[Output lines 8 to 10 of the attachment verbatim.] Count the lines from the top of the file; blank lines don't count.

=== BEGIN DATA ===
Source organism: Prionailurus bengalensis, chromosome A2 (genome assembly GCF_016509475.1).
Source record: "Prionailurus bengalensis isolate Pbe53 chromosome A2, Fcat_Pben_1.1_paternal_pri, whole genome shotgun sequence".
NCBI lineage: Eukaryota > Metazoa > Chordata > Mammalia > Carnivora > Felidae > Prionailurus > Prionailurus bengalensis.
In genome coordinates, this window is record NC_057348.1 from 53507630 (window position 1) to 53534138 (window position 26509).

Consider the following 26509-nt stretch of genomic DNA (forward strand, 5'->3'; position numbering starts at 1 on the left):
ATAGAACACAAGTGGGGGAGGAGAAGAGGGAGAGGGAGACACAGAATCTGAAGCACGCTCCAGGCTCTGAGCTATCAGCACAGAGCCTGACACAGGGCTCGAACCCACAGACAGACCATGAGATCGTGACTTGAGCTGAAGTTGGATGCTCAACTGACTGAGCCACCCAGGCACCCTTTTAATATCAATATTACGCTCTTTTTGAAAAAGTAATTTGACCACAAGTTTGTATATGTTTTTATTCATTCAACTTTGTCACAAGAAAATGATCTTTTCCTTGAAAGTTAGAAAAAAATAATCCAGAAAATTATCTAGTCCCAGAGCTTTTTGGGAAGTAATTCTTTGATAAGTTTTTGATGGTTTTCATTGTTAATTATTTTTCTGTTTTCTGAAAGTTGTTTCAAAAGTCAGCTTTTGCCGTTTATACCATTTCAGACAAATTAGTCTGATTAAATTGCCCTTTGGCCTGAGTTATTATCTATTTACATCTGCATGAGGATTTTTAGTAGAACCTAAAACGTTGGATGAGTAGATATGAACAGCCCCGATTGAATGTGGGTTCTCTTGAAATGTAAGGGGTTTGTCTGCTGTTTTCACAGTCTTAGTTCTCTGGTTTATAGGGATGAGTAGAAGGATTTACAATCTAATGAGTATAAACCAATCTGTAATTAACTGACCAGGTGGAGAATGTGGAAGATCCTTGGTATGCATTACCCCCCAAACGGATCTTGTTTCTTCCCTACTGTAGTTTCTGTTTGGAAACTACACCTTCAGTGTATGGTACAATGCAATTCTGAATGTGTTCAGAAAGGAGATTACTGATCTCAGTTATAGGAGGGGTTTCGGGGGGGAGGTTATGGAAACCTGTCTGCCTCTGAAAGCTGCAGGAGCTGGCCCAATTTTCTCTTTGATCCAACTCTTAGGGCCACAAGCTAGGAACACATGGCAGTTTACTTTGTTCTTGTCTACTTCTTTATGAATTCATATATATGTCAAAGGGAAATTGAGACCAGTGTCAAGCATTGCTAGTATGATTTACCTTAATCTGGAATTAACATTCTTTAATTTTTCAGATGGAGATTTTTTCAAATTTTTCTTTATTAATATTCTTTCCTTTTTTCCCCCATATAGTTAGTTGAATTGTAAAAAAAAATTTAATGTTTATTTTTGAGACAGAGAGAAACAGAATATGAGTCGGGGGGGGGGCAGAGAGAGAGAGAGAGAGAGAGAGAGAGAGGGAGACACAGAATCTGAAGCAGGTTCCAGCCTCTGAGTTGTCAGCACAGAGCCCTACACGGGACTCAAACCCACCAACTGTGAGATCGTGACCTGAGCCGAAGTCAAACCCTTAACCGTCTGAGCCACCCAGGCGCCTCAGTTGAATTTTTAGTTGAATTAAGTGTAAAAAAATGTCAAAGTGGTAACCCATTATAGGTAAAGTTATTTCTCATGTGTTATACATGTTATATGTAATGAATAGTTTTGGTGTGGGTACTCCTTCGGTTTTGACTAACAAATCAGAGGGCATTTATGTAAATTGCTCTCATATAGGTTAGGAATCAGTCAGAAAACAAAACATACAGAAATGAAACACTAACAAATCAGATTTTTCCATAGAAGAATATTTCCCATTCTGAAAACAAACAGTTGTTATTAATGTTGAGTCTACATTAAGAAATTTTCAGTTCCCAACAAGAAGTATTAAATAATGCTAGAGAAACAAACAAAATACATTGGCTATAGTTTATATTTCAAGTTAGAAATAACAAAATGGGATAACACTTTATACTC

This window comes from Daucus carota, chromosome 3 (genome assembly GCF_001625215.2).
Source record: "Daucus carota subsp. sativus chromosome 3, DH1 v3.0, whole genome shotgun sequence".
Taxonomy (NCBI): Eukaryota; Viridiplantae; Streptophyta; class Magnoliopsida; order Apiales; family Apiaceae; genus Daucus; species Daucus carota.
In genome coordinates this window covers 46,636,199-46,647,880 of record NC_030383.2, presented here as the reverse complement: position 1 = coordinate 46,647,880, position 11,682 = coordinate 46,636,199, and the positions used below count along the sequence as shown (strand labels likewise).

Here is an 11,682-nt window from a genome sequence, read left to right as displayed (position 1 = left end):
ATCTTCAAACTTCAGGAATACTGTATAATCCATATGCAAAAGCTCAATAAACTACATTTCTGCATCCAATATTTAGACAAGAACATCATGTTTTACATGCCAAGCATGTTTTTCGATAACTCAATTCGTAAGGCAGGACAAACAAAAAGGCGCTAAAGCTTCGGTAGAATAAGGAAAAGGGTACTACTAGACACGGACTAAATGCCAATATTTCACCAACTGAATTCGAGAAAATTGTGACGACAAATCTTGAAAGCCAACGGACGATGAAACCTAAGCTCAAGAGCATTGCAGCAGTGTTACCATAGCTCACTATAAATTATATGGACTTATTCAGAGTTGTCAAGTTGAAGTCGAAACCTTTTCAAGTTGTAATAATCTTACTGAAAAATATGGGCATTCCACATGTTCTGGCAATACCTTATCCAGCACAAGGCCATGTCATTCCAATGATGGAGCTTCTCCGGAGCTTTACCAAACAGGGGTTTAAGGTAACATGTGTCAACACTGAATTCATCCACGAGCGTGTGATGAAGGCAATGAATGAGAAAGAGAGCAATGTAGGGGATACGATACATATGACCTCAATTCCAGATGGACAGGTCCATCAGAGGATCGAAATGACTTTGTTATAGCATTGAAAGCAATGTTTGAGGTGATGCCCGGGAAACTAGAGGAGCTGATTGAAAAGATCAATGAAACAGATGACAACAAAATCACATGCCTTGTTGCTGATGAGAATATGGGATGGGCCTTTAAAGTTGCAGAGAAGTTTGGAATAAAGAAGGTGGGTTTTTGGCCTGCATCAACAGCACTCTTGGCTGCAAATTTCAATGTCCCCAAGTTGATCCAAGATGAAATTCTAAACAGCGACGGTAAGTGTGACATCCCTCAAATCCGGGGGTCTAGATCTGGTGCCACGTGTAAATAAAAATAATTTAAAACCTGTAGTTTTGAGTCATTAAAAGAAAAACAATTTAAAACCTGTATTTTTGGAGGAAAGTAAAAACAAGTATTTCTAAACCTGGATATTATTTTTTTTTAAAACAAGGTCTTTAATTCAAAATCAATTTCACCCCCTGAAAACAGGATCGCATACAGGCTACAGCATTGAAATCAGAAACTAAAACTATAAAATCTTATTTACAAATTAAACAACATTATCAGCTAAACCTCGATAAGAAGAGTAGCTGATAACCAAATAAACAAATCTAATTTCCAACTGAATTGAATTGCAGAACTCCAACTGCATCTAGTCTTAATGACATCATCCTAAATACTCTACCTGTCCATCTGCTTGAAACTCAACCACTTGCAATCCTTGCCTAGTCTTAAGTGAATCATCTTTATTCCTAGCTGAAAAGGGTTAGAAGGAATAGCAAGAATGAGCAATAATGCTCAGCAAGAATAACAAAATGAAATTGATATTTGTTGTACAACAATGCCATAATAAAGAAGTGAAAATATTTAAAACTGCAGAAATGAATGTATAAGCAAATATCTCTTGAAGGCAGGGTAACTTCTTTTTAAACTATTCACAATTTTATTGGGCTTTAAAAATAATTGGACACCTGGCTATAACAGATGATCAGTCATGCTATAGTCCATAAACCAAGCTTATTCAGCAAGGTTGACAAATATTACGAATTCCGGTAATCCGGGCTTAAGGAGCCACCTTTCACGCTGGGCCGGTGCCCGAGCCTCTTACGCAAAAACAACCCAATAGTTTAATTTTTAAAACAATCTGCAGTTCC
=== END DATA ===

Source record: "Daucus carota subsp. sativus chromosome 3, DH1 v3.0, whole genome shotgun sequence".
Taxonomy (NCBI): Eukaryota; Viridiplantae; Streptophyta; class Magnoliopsida; order Apiales; family Apiaceae; genus Daucus; species Daucus carota.
In genome coordinates this window covers 46,636,199-46,647,880 of record NC_030383.2, presented here as the reverse complement: position 1 = coordinate 46,647,880, position 11,682 = coordinate 46,636,199, and the positions used below count along the sequence as shown (strand labels likewise).